Wednesday, June 14, 2017

The Index Revolution

Charles D. Ellis draws on his distinguished 50-year career in investing to make a very strong case for indexing in his recent book The Index Revolution: Why Investors Should Join it Now. He acknowledges that collectively professionals used to be able to use intelligence, discipline, and early access to information to beat the market, but that this is no longer true today. His arguments are clear and thorough.

We might wonder whether the modern failure of investment professionals is a sign that past professionals were smarter. Ellis explains that this is not the case. In the 1960s, “Active investment managers were competing against two kinds of easy-to-beat competitors. Ninety percent of trading on the New York Stock Exchange was done by individual investors. Some were day traders ... [and] others were mostly doctors, lawyers, or businessmen.”

“Fifty years later, the share of trading by individuals has been overwhelmed by institutional and high-speed machine trading to over 98 percent.” “In a profound irony, the collective excellence of active professional investors has made it almost impossible for almost any of them to succeed.” “The specter of underperformance that now haunts active investing will not go away.”

Ellis says there are 4 big reasons for indexing today: “(1) the stock markets have changed extraordinarily over the past 50 years; (2) indexing outperforms active investing; (3) index funds are low cost; and (4) indexing investment operations enables you as an investor to focus on the policy decisions that are so important for each investor’s long-term investment success.”

Active managers saw the threat of index funds early on. In 1977, posters appeared in “the offices of investment management companies nationwide depicting Uncle Sam stamping ‘Un-American’ on computer printouts and the words ‘Help Stamp Out Index Funds. Index Funds are Un-American.’”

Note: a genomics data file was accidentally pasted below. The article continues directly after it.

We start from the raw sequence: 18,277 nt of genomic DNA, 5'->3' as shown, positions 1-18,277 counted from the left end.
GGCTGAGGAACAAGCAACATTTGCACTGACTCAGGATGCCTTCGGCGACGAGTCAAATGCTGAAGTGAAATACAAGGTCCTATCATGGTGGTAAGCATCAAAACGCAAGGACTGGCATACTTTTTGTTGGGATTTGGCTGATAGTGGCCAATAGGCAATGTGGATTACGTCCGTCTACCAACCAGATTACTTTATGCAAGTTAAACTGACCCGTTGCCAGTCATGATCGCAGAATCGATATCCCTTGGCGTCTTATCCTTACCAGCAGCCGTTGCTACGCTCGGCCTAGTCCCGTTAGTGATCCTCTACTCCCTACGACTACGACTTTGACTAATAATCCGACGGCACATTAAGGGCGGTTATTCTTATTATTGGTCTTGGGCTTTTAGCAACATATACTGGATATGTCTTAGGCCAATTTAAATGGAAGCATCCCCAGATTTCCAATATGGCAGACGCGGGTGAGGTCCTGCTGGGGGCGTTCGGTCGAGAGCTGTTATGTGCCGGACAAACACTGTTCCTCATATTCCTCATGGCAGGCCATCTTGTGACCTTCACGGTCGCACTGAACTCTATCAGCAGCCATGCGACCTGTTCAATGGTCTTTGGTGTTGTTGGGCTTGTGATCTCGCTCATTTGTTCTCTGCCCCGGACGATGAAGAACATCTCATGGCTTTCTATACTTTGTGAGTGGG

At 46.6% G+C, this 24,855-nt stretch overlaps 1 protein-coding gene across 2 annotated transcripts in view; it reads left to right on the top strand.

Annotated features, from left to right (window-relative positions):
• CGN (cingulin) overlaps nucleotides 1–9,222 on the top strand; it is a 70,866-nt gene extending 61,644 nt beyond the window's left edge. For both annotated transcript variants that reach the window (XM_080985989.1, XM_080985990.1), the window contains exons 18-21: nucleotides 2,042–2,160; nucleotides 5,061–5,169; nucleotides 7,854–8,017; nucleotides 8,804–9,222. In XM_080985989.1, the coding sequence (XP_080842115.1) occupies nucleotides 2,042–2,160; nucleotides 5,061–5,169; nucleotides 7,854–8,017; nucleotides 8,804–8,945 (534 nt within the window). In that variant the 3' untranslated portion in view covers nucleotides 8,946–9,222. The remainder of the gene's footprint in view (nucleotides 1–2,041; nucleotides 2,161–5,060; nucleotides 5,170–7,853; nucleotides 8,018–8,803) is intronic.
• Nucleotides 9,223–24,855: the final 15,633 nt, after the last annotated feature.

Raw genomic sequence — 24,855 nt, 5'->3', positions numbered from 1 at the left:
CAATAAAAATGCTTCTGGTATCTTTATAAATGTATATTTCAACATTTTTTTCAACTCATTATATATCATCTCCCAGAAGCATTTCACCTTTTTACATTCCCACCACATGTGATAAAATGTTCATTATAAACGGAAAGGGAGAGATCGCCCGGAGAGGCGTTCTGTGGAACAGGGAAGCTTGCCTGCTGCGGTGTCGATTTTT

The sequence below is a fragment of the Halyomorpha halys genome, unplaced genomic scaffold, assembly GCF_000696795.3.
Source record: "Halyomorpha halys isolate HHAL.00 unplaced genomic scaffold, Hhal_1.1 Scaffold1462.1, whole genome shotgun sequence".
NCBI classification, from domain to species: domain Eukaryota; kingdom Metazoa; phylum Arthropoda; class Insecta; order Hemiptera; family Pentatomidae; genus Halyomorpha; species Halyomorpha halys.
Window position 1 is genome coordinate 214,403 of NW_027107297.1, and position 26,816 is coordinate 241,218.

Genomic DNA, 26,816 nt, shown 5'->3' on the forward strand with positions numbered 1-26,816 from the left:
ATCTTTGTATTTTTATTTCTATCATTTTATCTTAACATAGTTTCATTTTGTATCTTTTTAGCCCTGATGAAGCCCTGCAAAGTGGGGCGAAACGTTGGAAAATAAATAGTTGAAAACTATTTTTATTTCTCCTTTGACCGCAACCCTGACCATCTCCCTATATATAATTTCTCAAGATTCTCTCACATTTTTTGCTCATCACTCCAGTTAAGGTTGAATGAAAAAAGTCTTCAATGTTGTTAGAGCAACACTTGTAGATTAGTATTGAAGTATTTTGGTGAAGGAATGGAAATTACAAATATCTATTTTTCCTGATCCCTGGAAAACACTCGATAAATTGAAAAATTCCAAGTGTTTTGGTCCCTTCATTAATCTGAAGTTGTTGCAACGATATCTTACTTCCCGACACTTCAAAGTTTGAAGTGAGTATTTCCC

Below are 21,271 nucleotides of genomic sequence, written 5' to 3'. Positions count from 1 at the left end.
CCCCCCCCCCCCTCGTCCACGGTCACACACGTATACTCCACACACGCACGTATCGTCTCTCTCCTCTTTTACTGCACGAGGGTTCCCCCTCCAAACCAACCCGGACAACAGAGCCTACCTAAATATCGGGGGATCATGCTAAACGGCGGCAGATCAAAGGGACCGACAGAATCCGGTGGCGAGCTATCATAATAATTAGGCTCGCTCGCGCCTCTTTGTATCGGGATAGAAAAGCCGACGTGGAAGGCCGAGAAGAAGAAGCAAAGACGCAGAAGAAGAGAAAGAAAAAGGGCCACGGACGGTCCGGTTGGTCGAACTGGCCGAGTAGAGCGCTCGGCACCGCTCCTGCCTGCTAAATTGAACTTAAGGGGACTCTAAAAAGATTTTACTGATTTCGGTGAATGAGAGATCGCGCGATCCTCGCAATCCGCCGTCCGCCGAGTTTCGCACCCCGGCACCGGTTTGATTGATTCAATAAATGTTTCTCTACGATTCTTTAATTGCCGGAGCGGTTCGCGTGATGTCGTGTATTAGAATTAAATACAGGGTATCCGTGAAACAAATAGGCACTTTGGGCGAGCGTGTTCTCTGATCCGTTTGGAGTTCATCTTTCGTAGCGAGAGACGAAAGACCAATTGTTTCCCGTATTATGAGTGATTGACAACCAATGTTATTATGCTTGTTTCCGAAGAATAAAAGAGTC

Interestingly, despite the threat from low-cost index funds, the cost of active management soared over the decades. Up to the 1970s, “explicit fees were low, typically one-tenth of 1 percent per year.” Clients seemed to believe that active managers could overcome much larger costs. “As a strategy consultant to investment managers from 1972 to 2000, I witnessed this process of explaining fee increases many times and never observed a negative reaction by the clients of any manager.”

High fees are tolerated in part because “nobody ever actually pays the managers’ fees by signing a check for hundreds of thousands of dollars. Fees are conveniently and quietly deducted by the manager from the assets being managed. Out of sight, out of mind.”

Ellis isn’t a fan of “Smart Beta” factor investing. “If a factor works, investors will notice, move in on it, and reduce or even eliminate the real risk-adjusted advantage seen previously by earlier investors.”

Although much of the book is focused on the U.S., Ellis has some advice for non-U.S. investors when it comes to stock asset allocation: “Investors based in New Zealand or Spain or Canada should be comfortable investing more than half of their investments outside their smaller home markets.”

Ellis advises young people to focus on owning stocks more than bonds because assets outside your portfolio such as “home, future income, and future Social Security benefits can all be thought of as close to stable value fixed-income equivalents.” Personally, I think future income for most people is riskier than they realize, but I still agree with Ellis that young people should ignore stock market price moves and own stocks.

I highly recommend this book. It is likely to help those who know little about index investing the most. Those who pursue active investing should read this book and be able to explain clearly why Ellis’ arguments don’t apply to them. Those who index their investments but need a refresher on why they should stay the course can benefit as well.

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